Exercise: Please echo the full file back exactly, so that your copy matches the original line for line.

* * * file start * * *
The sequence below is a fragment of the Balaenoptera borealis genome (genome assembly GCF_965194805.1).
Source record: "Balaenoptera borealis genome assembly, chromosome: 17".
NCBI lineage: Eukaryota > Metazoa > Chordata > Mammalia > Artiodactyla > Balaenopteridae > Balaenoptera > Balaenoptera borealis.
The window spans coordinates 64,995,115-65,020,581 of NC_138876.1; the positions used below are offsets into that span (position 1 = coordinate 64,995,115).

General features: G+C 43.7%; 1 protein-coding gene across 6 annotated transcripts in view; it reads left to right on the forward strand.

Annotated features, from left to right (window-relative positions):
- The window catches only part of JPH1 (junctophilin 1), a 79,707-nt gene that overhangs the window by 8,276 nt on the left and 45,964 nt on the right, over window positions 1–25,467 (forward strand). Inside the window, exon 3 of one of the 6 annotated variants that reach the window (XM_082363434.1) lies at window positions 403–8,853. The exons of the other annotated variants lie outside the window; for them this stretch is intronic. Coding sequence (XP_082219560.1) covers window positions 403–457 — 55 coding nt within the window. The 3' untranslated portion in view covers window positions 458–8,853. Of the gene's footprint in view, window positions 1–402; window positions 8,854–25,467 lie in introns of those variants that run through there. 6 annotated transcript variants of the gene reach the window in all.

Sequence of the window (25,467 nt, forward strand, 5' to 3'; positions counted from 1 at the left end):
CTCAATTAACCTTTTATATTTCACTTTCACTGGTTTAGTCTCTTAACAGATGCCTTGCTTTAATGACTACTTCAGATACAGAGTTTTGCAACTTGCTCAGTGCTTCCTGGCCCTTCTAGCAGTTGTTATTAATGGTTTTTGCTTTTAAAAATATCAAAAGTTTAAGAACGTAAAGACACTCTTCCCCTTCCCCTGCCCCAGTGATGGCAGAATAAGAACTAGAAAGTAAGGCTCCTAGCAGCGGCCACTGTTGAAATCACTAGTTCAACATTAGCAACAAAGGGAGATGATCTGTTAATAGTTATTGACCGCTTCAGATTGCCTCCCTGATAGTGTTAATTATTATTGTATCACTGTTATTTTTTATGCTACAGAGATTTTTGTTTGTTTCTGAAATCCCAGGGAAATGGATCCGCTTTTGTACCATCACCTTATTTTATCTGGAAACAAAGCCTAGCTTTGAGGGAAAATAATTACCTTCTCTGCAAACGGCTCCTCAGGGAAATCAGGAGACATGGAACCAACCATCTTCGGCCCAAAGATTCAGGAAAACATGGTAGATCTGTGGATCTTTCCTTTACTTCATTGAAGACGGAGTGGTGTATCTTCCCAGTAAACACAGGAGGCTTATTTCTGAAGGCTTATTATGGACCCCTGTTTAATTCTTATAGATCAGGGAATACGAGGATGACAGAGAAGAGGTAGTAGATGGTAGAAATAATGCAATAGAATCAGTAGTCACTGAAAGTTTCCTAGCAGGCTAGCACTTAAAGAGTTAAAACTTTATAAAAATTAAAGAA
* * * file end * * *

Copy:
The sequence below is a fragment of the Balaenoptera borealis genome (genome assembly GCF_965194805.1).
Source record: "Balaenoptera borealis genome assembly, chromosome: 17".
NCBI lineage: Eukaryota > Metazoa > Chordata > Mammalia > Artiodactyla > Balaenopteridae > Balaenoptera > Balaenoptera borealis.
The window spans coordinates 64,995,115-65,020,581 of NC_138876.1; the positions used below are offsets into that span (position 1 = coordinate 64,995,115).

General features: G+C 43.7%; 1 protein-coding gene across 6 annotated transcripts in view; it reads left to right on the forward strand.

Annotated features, from left to right (window-relative positions):
- The window catches only part of JPH1 (junctophilin 1), a 79,707-nt gene that overhangs the window by 8,276 nt on the left and 45,964 nt on the right, over window positions 1–25,467 (forward strand). Inside the window, exon 3 of one of the 6 annotated variants that reach the window (XM_082363434.1) lies at window positions 403–8,853. The exons of the other annotated variants lie outside the window; for them this stretch is intronic. Coding sequence (XP_082219560.1) covers window positions 403–457 — 55 coding nt within the window. The 3' untranslated portion in view covers window positions 458–8,853. Of the gene's footprint in view, window positions 1–402; window positions 8,854–25,467 lie in introns of those variants that run through there. 6 annotated transcript variants of the gene reach the window in all.

Sequence of the window (25,467 nt, forward strand, 5' to 3'; positions counted from 1 at the left end):
CTCAATTAACCTTTTATATTTCACTTTCACTGGTTTAGTCTCTTAACAGATGCCTTGCTTTAATGACTACTTCAGATACAGAGTTTTGCAACTTGCTCAGTGCTTCCTGGCCCTTCTAGCAGTTGTTATTAATGGTTTTTGCTTTTAAAAATATCAAAAGTTTAAGAACGTAAAGACACTCTTCCCCTTCCCCTGCCCCAGTGATGGCAGAATAAGAACTAGAAAGTAAGGCTCCTAGCAGCGGCCACTGTTGAAATCACTAGTTCAACATTAGCAACAAAGGGAGATGATCTGTTAATAGTTATTGACCGCTTCAGATTGCCTCCCTGATAGTGTTAATTATTATTGTATCACTGTTATTTTTTATGCTACAGAGATTTTTGTTTGTTTCTGAAATCCCAGGGAAATGGATCCGCTTTTGTACCATCACCTTATTTTATCTGGAAACAAAGCCTAGCTTTGAGGGAAAATAATTACCTTCTCTGCAAACGGCTCCTCAGGGAAATCAGGAGACATGGAACCAACCATCTTCGGCCCAAAGATTCAGGAAAACATGGTAGATCTGTGGATCTTTCCTTTACTTCATTGAAGACGGAGTGGTGTATCTTCCCAGTAAACACAGGAGGCTTATTTCTGAAGGCTTATTATGGACCCCTGTTTAATTCTTATAGATCAGGGAATACGAGGATGACAGAGAAGAGGTAGTAGATGGTAGAAATAATGCAATAGAATCAGTAGTCACTGAAAGTTTCCTAGCAGGCTAGCACTTAAAGAGTTAAAACTTTATAAAAATTAAAGAA